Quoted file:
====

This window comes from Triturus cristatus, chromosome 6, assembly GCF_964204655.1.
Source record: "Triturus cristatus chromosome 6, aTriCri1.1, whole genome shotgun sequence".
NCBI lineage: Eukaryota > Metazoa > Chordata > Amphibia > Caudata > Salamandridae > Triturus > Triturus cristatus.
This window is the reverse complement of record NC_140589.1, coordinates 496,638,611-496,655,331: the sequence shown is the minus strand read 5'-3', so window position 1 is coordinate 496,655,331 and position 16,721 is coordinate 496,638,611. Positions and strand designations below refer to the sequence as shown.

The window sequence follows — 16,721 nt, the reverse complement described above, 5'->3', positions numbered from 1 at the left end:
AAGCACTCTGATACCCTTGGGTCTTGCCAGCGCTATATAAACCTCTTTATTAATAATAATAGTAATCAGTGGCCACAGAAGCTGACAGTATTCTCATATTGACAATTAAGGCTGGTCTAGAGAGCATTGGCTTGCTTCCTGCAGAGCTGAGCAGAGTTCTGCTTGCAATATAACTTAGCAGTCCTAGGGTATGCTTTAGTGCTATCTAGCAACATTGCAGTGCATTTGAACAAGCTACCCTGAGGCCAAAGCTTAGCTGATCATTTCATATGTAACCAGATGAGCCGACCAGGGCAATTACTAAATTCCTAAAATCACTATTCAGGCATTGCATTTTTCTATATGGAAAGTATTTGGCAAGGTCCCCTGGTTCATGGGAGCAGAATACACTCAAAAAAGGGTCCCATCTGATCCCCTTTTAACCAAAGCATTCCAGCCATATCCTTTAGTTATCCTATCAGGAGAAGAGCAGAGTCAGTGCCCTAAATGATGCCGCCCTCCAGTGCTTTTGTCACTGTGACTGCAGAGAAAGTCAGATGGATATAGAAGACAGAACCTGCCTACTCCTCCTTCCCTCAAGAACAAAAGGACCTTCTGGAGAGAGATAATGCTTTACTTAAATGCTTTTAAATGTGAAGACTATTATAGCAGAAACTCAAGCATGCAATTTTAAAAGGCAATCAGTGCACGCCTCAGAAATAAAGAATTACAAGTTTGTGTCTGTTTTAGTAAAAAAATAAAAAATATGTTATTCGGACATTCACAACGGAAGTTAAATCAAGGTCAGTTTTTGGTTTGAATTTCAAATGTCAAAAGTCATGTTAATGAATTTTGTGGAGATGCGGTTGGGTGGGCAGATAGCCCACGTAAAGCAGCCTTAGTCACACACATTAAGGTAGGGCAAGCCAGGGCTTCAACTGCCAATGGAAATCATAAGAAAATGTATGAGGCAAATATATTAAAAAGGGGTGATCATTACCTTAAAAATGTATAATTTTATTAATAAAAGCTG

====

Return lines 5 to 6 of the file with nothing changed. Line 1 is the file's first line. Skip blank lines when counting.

The window sequence follows — 16,721 nt, the reverse complement described above, 5'->3', positions numbered from 1 at the left end:
AAGCACTCTGATACCCTTGGGTCTTGCCAGCGCTATATAAACCTCTTTATTAATAATAATAGTAATCAGTGGCCACAGAAGCTGACAGTATTCTCATATTGACAATTAAGGCTGGTCTAGAGAGCATTGGCTTGCTTCCTGCAGAGCTGAGCAGAGTTCTGCTTGCAATATAACTTAGCAGTCCTAGGGTATGCTTTAGTGCTATCTAGCAACATTGCAGTGCATTTGAACAAGCTACCCTGAGGCCAAAGCTTAGCTGATCATTTCATATGTAACCAGATGAGCCGACCAGGGCAATTACTAAATTCCTAAAATCACTATTCAGGCATTGCATTTTTCTATATGGAAAGTATTTGGCAAGGTCCCCTGGTTCATGGGAGCAGAATACACTCAAAAAAGGGTCCCATCTGATCCCCTTTTAACCAAAGCATTCCAGCCATATCCTTTAGTTATCCTATCAGGAGAAGAGCAGAGTCAGTGCCCTAAATGATGCCGCCCTCCAGTGCTTTTGTCACTGTGACTGCAGAGAAAGTCAGATGGATATAGAAGACAGAACCTGCCTACTCCTCCTTCCCTCAAGAACAAAAGGACCTTCTGGAGAGAGATAATGCTTTACTTAAATGCTTTTAAATGTGAAGACTATTATAGCAGAAACTCAAGCATGCAATTTTAAAAGGCAATCAGTGCACGCCTCAGAAATAAAGAATTACAAGTTTGTGTCTGTTTTAGTAAAAAAATAAAAAATATGTTATTCGGACATTCACAACGGAAGTTAAATCAAGGTCAGTTTTTGGTTTGAATTTCAAATGTCAAAAGTCATGTTAATGAATTTTGTGGAGATGCGGTTGGGTGGGCAGATAGCCCACGTAAAGCAGCCTTAGTCACACACATTAAGGTAGGGCAAGCCAGGGCTTCAACTGCCAATGGAAATCATAAGAAAATGTATGAGGCAAATATATTAAAAAGGGGTGATCATTACCTTAAAAATGTATAATTTTATTAATAAAAGCTG